Petrosian is known for his positional play and defensive skills, yet he shows he knows a thing or two about attacking in this game.
Many chess players have heard about Petrosian’s incredible exchange sacrifices while defending. During round 10 of this championship match, he shows he knows when to play an exchange sacrifice while attacking.
Now you have an idea of which good chess move to look out for, but there is more to this game than a single exchange sacrifice, including a stunning winning chess move.
Spassky has just played 20…Bh3. What would you play?
Petrosian played 21.Ne3! and after 21…Bxf1 22.Rxf1 Ng6 23.Bg4 Nxf4
he played a second exchange sacrifice 24.Rxf4! The winning chess moves didn’t stop here.
Take a look at the final winning move Petrosian played in this game.
Tigran Petrosian – Boris Spassky, 1966.05.02, 1-0, Petrosian – Spassky World Championship Match, Round 10, Moscow URS
6.) Botvinnik – Portisch, 1968
Many chess players learn tactics in the opening for a specific color. You know to play …Rxc3 in the Sicilian Dragon or …Rxf3 in the French Defense.
One way to take a step up in your playing strength is to look for ways to include these tactics with the opposite color. In this game, Botvinnik played the English Opening: Reversed Dragon.
Black has just played 16…Bc6 attacking the White Queen, and White dealt with the threat by playing 17.R1xc6!! A thematic sacrifice Black usually plays on the c3-square.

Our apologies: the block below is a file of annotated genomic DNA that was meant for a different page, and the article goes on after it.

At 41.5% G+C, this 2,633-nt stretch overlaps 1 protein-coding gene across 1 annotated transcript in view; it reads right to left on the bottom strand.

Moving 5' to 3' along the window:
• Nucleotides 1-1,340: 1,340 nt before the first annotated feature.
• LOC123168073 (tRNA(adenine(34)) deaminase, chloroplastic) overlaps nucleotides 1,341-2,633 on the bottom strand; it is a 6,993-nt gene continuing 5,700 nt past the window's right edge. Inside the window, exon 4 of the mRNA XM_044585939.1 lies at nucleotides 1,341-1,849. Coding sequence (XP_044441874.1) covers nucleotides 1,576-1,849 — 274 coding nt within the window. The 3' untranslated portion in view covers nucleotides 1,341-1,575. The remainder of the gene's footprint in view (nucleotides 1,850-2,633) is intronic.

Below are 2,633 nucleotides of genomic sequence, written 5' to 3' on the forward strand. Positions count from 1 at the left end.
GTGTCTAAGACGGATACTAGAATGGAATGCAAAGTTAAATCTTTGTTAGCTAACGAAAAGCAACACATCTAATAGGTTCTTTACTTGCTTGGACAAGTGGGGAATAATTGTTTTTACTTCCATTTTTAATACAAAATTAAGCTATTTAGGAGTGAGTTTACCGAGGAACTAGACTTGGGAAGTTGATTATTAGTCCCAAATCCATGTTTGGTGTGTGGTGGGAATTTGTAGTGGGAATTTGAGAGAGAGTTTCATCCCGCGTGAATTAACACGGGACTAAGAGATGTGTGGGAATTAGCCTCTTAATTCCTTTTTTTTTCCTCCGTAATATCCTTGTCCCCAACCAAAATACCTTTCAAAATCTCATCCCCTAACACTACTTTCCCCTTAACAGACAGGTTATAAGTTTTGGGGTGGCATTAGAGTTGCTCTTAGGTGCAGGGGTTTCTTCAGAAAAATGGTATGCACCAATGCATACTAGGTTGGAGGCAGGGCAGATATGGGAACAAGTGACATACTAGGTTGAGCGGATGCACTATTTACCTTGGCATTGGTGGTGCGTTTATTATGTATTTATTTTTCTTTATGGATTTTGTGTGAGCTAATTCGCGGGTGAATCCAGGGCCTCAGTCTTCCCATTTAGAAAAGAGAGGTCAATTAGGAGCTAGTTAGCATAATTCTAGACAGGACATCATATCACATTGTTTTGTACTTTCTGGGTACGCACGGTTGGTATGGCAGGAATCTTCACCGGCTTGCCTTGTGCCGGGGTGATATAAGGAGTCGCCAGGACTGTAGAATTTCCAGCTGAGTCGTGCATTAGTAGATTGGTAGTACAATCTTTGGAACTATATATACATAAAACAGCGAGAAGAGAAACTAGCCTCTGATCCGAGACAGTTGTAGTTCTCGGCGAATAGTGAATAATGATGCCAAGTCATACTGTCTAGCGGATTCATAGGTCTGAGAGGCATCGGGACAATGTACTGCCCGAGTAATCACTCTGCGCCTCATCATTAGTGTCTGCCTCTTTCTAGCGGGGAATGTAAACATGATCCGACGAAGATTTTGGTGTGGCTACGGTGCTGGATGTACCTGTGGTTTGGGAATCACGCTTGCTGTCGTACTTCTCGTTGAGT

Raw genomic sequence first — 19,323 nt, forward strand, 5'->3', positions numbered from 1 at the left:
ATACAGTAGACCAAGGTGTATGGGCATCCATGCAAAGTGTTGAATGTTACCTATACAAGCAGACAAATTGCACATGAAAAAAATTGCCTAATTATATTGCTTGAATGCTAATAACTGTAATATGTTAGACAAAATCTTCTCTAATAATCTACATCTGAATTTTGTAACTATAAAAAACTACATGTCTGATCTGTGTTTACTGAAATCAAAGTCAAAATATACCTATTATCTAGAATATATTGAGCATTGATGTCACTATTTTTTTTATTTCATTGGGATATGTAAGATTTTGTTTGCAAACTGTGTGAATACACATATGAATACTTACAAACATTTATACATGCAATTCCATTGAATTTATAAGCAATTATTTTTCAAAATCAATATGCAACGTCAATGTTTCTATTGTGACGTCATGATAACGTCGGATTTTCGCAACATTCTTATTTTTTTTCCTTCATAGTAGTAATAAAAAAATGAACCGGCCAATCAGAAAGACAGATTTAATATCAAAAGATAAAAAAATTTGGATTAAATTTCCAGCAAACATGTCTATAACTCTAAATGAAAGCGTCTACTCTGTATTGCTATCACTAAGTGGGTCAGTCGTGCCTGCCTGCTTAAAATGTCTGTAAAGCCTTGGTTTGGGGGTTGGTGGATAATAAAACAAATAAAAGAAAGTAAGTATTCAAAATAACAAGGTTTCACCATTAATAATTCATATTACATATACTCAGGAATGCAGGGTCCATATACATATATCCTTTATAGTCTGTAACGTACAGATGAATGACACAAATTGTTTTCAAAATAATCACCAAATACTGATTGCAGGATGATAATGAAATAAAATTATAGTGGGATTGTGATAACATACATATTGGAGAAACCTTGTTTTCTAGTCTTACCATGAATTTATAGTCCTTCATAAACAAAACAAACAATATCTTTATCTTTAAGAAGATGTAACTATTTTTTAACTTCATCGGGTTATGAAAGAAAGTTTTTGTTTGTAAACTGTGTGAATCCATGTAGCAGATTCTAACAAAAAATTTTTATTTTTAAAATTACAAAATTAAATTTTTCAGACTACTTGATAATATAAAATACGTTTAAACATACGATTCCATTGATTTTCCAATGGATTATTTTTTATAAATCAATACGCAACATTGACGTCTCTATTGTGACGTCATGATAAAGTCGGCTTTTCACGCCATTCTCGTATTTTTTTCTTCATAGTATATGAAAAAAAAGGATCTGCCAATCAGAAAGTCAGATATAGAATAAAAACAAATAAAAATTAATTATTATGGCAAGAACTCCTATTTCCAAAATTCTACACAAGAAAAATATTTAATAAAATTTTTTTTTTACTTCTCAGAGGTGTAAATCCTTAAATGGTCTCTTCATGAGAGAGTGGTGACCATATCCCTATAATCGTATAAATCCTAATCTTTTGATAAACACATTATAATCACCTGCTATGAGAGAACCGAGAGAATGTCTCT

What makes this move even more impressive is Black castled kingside!
After the exchange sacrifice, notice that every one of Black’s pieces is on the back rank. The move works because White will also win the f7-pawn with 18.Rxf7 and leave the black king exposed.
Capturing the rook will bring the king into the open.
Mikhail Botvinnik – Lajos Portisch, 1968.04.10, 1-0, Monte Carlo, Round 7, Monte Carlo MNC
5.) Fischer – Panno, 1970
A collection of 15 of the best winning moves in chess wouldn’t be complete without the legendary Bobby Fischer making it on the list. In this example of Fischer’s brilliance, you would think he followed GM Sam Shankland’s advice.
Shankland suggests, “If you want to play a move and it looks like your opponent has stopped it ask yourself, “What if I play it anyway?”
Although he might not have phrased it exactly like that, you can be sure Fischer was thinking along these lines when he found the winning move in this position.
Black appears to have everything under control. After 27…Nf8, the knight helps the king defend h7 and White has no dark-squared bishop to take advantage of the weak squares around the king.
White’s bishop would rather be on the b1-h7 diagonal than the blocked h1-a8 diagonal. The fastest way to get it onto this diagonal is to play the incredible 28.Be4!!
What happens if I put the bishop on the b1-h7 diagonal anyway? I win!
Finding winning chess moves is not that difficult after all.
Robert James Fischer – Oscar Panno, 1970.07.30, 1-0, Buenos Aires, Round 8, Buenos Aires ARG
4.) Larsen – Spassky, 1970
For us mortals and regular chess players, it is good to be reminded that even the best chess players have bad games. Bent Larsen was one of the strongest players in the world, yet even he forgot the basic principles of the opening.
Unfortunately for Larsen, his opponent, Spassky, remembered them and made good use of them.
The two principles Bent Larsen forgot were development and king safety. Five pawn moves and three moves with the same knight in the first twelve moves are sure to leave you in an unpleasant situation.
Spassky had both bishops on the fourth rank, his knight on the fifth rank, and he’d castled queenside. Larsen, meanwhile, had no piece more advanced than the second rank – bishops on e2 and b2 and a queen on c2.
When Larsen attacked the black knight on g4 with 12.h3, Spassky didn’t retreat it. He went on the offensive in a surprising but very effective manner.
Yes, he made good use of the power of a well-advanced pawn. This pawn proved so decisive Spassky could follow up the knight sacrifice with a rook sacrifice!